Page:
The Godfather

The Godfather ★★★★★

Talking to people who don’t love film as much as I do, I get asked this question by nearly every single one of them: “why do you like movies so much?” This is usually followed by statements such as “they’re just a form of entertainment,” or “there’s no hidden meanings behind film – it is as you see it,” and usually after these statements, I no longer consider these people my friends. All joking aside though, honestly, I give most of them a very incomplete answer, something like “because they’re the most expressive form of art.” But, I’ve never truly thought about the answer in depth – to the extent to which I’m going to explore it now.

When film was first created in the late 1800’s-early 1900’s, it was purely an observational art. People flocked to theatres for one purpose, and one purpose alone: to experience moving pictures; no sound, no dialogue, no story – just moving pictures. And yet, that same fascination is still held now, after 100+ of evolving, individuals still flock to theatres to experience the revelation of moving pictures. And though times have changed, styles of film have changed, and films all around have changed, one thing hasn’t, and that is the reason we love them. It’s true that we love film because of the acting, the sound editing and the cinematography, but that’s not why millions of individuals flock to the theatre every Friday to catch the latest film. The reason is that film is a completely spell bounding experience – one capable of removing us from reality, gluing us to a seat for 2 hours, and convincing us that we’re a part of the experience. Whether you go to the cinema by yourself, with your friends, or with your loved one, film is designed to be an experience that’s memorable.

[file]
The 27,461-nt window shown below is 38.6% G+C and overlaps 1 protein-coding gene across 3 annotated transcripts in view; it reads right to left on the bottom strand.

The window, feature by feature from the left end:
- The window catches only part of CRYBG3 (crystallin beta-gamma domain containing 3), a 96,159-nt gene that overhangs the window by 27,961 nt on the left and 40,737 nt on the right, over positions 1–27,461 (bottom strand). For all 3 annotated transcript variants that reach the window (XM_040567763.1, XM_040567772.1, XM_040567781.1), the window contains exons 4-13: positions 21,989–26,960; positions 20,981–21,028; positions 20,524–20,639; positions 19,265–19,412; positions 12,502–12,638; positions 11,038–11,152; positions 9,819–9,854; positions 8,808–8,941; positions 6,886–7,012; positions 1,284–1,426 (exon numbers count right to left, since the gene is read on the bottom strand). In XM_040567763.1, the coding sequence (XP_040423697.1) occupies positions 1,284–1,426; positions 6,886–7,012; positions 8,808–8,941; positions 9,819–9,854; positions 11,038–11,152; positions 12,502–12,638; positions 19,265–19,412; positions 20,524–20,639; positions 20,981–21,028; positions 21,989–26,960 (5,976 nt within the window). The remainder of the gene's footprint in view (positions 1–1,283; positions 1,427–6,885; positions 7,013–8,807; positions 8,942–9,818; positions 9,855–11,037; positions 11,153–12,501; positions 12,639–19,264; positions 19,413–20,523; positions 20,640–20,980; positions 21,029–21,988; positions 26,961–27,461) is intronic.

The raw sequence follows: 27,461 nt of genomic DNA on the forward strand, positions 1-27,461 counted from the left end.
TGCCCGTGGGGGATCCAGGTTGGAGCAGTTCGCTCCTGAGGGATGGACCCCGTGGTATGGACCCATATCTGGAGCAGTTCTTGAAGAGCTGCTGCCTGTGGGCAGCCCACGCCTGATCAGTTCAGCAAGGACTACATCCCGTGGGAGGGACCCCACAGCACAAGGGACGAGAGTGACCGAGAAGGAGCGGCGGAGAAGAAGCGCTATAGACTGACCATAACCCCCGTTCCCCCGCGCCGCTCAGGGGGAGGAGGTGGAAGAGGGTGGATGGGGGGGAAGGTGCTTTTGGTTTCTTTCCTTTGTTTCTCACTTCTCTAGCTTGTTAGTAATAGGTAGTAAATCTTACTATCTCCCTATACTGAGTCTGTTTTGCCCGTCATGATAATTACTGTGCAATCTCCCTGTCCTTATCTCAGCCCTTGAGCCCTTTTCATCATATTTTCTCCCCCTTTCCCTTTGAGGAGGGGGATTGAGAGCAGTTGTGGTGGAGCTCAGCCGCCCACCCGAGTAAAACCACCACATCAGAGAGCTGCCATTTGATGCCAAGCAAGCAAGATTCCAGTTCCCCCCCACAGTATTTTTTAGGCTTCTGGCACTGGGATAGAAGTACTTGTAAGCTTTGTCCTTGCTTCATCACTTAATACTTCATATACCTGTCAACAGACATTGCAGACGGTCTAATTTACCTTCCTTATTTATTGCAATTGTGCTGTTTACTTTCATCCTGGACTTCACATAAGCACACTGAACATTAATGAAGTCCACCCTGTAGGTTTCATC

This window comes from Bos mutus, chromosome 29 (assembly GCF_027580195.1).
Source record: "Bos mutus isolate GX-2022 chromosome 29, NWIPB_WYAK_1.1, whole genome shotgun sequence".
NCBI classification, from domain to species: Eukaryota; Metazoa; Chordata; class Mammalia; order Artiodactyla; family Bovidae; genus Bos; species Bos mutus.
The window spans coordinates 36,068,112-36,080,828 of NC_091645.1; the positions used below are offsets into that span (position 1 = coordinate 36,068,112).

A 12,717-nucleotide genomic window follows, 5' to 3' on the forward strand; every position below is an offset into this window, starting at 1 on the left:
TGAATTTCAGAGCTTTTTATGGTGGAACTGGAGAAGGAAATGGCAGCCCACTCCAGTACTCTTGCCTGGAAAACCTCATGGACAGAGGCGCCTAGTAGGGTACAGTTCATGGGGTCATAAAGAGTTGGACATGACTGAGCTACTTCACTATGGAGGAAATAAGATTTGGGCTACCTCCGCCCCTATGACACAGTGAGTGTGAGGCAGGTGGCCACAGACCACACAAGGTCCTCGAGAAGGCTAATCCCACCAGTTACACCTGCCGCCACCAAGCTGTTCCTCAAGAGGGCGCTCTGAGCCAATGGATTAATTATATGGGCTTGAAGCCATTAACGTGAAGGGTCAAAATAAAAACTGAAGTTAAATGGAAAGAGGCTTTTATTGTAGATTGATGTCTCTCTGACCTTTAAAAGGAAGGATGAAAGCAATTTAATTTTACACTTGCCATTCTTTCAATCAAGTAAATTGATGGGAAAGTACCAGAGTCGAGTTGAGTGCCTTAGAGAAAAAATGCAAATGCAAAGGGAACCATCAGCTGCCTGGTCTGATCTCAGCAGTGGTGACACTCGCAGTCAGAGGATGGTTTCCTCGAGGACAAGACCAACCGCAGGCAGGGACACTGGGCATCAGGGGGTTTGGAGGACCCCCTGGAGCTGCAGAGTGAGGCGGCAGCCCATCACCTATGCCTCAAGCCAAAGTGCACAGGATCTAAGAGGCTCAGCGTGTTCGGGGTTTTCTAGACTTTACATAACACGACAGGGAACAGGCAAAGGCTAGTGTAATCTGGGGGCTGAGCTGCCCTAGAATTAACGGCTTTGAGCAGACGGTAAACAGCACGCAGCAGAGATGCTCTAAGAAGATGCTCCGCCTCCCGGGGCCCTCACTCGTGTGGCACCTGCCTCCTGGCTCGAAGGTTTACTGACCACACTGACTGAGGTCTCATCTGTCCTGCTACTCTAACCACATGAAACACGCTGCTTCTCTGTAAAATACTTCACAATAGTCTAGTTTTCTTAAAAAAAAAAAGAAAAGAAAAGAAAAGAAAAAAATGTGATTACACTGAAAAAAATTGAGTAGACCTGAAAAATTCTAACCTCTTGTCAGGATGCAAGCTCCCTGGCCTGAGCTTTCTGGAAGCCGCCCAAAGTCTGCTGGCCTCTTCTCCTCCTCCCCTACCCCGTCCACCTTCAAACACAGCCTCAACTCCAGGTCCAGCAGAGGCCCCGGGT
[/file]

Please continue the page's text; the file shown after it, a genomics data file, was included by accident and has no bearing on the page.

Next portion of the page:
Yet, films weren’t initially designed to have enthralling car chases, or engaging dialogue – it started out with a train leaving a station, and workers leaving a factory. Though this stuff doesn’t seem necessarily thrill us now, it’s all about relativity. Back in 1895, when The Lumiere Brothers shot their famous 50-second clip titled “Arrival of a Train at La Ciotat,” audiences were stunned at this newly founded revelation. And from the point, film only continued to grow, until one day in 1902, a genius named George Melies created the revolutionary “A Trip To The Moon,” commonly regarded as the first Science Fiction film ever created. It was groundbreaking – it featured special effects, coherent story, as well as the concept of actors. Audiences sat down for 12 minutes to watch what is now regarded as the pivotal moment for film, and they were thoroughly stunned by the uniqueness of this new art form; George Melies’ A Trip To The Moon was the first true example of film as an alternate reality.